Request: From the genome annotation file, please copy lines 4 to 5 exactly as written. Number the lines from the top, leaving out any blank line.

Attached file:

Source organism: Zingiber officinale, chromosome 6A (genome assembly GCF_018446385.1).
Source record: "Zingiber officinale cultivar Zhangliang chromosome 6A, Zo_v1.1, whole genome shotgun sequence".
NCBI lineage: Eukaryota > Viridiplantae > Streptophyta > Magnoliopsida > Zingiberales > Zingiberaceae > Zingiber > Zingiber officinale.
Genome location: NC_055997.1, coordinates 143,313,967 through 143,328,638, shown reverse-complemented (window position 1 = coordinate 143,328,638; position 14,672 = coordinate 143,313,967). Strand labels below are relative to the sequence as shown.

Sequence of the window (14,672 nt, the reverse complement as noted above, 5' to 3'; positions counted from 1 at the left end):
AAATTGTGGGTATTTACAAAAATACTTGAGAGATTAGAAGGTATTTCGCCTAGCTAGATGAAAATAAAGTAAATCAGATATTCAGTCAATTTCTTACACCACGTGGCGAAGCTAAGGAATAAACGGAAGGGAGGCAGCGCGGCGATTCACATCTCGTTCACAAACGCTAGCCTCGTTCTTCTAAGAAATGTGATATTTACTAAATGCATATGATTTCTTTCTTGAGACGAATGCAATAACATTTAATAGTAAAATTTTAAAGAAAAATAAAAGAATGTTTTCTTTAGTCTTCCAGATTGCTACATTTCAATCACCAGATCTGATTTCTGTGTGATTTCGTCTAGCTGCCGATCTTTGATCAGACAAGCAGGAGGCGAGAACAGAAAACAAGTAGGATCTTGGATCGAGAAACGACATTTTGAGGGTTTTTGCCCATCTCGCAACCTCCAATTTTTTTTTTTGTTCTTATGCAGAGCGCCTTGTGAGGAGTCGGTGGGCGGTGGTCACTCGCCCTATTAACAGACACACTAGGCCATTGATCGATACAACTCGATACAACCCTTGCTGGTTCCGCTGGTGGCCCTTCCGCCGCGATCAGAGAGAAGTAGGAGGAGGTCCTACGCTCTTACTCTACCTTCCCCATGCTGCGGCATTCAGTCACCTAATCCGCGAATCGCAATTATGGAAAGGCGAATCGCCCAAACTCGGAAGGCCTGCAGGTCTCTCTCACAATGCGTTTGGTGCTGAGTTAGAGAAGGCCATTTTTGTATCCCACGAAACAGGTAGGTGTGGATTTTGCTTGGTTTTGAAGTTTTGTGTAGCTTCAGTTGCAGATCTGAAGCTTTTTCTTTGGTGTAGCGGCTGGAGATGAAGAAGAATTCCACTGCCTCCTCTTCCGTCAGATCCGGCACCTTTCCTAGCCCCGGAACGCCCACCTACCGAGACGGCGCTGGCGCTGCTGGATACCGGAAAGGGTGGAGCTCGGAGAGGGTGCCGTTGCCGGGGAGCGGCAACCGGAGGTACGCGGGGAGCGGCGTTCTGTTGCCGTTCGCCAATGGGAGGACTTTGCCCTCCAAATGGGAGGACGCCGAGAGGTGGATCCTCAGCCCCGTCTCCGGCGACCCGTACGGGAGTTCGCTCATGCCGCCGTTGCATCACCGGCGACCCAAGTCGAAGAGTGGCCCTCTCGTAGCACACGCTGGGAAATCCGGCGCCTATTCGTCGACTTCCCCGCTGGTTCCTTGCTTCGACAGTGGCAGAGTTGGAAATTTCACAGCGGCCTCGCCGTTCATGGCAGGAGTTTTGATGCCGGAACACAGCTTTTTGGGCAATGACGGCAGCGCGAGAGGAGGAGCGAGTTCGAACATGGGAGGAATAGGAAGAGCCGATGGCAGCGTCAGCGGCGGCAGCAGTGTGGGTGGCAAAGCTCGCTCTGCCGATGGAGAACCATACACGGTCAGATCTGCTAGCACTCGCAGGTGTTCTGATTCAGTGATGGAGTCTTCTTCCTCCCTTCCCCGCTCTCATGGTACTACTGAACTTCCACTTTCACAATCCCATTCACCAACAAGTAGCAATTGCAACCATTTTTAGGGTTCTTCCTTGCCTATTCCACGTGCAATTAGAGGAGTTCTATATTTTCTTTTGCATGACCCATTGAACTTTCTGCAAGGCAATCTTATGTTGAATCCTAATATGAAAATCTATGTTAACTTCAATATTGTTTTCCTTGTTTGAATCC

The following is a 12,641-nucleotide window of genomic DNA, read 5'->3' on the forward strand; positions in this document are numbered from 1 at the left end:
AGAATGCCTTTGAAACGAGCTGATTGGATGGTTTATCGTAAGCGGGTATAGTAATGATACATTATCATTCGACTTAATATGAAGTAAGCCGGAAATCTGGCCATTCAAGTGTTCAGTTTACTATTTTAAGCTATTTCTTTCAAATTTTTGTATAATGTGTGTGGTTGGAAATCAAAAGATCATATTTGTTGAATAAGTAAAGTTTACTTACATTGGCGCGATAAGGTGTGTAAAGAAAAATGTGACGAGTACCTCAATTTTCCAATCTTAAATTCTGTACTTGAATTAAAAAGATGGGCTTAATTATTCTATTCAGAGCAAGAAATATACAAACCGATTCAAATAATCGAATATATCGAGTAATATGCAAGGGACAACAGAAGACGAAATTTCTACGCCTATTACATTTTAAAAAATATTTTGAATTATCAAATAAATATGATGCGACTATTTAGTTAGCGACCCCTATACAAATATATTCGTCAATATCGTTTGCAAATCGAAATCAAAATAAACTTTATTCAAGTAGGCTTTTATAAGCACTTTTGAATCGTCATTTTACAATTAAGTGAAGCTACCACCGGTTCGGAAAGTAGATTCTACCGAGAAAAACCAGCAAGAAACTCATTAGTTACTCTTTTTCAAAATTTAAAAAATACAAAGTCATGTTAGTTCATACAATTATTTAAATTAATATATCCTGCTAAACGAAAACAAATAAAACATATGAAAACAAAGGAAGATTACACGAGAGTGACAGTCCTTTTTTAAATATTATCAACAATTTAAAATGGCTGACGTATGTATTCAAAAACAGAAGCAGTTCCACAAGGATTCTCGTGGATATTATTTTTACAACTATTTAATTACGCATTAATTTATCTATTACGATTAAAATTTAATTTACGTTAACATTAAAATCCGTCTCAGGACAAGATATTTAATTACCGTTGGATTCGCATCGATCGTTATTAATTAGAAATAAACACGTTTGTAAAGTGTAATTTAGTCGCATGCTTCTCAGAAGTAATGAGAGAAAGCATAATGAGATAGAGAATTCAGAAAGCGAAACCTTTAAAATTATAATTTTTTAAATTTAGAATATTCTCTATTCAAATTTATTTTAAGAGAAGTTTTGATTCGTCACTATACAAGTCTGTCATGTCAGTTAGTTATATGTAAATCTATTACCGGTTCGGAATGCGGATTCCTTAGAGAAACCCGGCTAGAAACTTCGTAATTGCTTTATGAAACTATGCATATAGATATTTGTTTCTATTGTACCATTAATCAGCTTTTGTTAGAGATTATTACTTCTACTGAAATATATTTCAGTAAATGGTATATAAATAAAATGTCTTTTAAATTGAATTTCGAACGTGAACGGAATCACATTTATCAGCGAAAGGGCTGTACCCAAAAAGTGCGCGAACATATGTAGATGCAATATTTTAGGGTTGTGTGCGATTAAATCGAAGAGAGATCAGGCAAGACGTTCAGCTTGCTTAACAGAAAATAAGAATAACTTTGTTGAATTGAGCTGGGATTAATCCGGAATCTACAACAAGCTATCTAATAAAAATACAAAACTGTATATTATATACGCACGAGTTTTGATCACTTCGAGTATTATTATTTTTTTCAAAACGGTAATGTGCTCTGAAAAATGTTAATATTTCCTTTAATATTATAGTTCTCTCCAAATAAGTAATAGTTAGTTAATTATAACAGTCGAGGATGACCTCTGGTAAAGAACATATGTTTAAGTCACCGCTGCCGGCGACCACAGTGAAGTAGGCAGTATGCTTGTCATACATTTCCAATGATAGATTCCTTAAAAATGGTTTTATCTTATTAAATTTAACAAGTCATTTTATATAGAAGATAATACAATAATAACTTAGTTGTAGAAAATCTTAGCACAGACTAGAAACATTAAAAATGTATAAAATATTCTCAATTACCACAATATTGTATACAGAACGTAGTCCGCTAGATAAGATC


Genome location: NC_055997.1, coordinates 143,313,967 through 143,328,638, shown reverse-complemented (window position 1 = coordinate 143,328,638; position 14,672 = coordinate 143,313,967). Strand labels below are relative to the sequence as shown.

Sequence of the window (14,672 nt, the reverse complement as noted above, 5' to 3'; positions counted from 1 at the left end):